a Collar Covered Call is the most basic of income strategies, it is very
effective, and can be used by novices and experts alike.
concept is that in owning the stock, you then sell an Out of the Money call
on a monthly basis as a means of collecting rent (or a dividend) while you
the stock rises above the call strike, you will be exercised and the stock will
be sold. But you make a profit anyway. (You are covered because you own the
the first place).
the stock remains static, then you are better off because you collected the
call premium. If the stock falls, you have the cushion of the call premium you
occasion, it is attractive to sell an In the Money or At the Money call while
own the stock. In such cases, the premium you collect will he higher, as will
likelihood of exercise, meaning you will end up delivering the stock at
the strike price of the sold call.
a Covered Call, your outlook is neutral to bullish. You expect a steady rise.
option is an income strategy.
1. Buy (or own) the stock.
2. Sell calls one or two strike prices out of the money (i.e.,
calls with strike
prices one or two strikes price higher than the stock).
If the stock is purchased simultaneously with writing the call contract, the
strategy is commonly referred to as a "buy-write".
Generally, only sell the calls on a monthly basis. In this way you will cap-
ture more in premiums over several months, provided you are not exer-
cised. Selling premium every month will net you more over a period of
time than selling premium a long way out.
Remember that whenever
are selling options premium time decay works in your favor. Time decay is
at its fastest rate in the last 20 trading days (i.e. the last month), so when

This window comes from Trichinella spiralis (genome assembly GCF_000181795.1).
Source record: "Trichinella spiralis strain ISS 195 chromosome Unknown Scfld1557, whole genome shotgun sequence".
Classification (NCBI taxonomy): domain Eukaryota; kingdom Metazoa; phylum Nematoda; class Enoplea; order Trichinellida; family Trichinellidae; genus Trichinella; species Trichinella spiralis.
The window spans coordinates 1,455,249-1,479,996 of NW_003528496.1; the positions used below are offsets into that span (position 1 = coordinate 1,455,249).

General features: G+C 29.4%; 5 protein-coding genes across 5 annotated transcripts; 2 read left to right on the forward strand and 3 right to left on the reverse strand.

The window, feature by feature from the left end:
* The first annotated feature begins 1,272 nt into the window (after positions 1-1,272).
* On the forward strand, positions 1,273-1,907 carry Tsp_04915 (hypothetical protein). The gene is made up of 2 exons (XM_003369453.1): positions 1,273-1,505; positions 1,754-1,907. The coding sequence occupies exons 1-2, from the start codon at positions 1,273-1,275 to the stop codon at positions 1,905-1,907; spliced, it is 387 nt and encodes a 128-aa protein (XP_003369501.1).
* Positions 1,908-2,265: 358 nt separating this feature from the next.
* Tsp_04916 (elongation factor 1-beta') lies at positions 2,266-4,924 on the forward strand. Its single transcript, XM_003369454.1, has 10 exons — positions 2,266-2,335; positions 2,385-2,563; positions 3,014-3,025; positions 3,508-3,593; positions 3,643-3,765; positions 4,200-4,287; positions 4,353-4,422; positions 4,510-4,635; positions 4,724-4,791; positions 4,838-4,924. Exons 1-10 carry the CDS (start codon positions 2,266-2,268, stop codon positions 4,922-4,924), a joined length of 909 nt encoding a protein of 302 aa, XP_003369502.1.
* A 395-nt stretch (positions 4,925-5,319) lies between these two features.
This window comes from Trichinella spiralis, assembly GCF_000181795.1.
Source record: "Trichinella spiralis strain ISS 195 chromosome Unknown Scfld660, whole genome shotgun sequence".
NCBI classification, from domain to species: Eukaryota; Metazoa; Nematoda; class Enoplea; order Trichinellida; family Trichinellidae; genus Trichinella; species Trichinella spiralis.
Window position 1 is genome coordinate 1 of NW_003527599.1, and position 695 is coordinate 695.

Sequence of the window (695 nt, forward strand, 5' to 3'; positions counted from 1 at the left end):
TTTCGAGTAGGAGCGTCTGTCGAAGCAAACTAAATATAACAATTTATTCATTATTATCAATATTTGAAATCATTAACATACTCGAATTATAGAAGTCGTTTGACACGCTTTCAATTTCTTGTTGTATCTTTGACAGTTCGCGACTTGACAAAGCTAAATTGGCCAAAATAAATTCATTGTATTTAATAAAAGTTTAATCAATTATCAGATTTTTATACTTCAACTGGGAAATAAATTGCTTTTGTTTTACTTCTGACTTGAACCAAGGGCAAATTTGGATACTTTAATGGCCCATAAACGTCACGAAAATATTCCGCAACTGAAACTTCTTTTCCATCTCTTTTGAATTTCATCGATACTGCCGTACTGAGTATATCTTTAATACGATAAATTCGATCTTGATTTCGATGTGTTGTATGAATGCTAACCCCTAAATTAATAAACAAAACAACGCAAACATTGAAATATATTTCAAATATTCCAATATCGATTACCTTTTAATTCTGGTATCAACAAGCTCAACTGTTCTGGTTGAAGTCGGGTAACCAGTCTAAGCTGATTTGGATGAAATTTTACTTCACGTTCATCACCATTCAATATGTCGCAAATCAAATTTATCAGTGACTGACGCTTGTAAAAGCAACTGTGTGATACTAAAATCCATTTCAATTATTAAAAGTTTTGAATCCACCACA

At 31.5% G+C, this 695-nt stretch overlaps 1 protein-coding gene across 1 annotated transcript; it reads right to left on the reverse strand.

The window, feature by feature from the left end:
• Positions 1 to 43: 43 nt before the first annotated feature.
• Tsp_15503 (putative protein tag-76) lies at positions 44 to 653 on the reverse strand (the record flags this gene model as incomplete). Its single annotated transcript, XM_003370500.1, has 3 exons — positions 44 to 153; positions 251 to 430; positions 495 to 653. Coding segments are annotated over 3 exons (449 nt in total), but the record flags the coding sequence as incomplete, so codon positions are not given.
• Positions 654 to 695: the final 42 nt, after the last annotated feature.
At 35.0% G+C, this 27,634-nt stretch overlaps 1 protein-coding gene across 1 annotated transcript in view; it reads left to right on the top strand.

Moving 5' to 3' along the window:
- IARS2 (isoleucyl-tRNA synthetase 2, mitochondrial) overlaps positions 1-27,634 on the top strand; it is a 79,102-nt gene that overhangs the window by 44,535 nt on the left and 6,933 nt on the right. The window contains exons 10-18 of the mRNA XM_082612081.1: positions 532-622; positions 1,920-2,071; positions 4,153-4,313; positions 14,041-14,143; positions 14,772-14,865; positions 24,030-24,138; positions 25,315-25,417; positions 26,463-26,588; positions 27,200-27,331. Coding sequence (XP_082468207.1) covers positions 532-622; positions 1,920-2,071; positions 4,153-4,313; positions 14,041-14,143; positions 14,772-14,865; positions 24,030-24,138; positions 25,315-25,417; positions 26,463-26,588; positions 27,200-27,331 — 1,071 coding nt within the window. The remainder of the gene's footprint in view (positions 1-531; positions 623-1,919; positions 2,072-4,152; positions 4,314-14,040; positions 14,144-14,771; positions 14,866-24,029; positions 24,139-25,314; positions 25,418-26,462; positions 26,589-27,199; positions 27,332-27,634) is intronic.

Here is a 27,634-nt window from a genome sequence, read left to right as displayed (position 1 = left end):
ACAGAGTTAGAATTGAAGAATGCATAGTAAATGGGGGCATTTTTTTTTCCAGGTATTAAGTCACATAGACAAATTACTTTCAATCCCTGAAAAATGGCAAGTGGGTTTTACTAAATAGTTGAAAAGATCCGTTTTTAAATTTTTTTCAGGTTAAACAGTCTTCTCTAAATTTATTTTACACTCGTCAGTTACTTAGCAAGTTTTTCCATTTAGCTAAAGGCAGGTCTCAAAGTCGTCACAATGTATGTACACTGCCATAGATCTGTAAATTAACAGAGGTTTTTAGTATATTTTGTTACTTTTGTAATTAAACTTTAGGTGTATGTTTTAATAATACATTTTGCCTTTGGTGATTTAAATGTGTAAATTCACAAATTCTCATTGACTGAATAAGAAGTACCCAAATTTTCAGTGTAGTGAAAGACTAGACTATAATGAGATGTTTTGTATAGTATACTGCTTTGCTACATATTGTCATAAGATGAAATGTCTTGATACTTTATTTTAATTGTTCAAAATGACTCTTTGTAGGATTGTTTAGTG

you sell option premiums, it is best to sell them with a month left, and do it
again the following month.
Remember that your maximum gain is capped when the stock reaches the
level of the callís strike price.
If trading U.S. stocks and options, you will be required to buy (or be long
in) 100 shares for every options contract that you sell.
XXXX is trading at $28.20 on February 25, 2011.
Buy the stock for $28.20.
Sell the March 30, 2011 strike call for $0.90.
You pay: Stock price - call premium. $28.20 - 0.90 = $27.30
a collar covered call, also buy a put option to cover your
downside risk. The yield would be less, but you would be protecting your
position on the downside.
is able to accrue monthly income on the underlying stock, plus has reduced risk
compared to simply owning the stock.
risk is that you lose the stock price minus the call premium. The reward is the
call premium you received plus the call strike less the stock price paid.
good income percentage return.
of the price of your stock minus the call premium. Capped upside potential if
the stock rises.
price minus call premium received.
Of Time Decay
effect. It eats into the value of the call sold. If the stock does not hit the
strike price, you have reduced your original cost of buying the stock with the
option premium you received.
the stock falls below your stop loss, then either sell the stock (if you are
for naked call writing) or reverse the entire position (the call will be cheap
to buy back).
the stock closes above the strike at expiration, you will be exercised. You
deliver the stock at the strike price, while having profited from both the
option premium you received and the uplift in stock price to reach the strike
price. Exercise is automatic.
the stock remains below the strike but above your stop loss, let the call
worthless and keep the entire premium. If you like, you can then write another
call for the following month.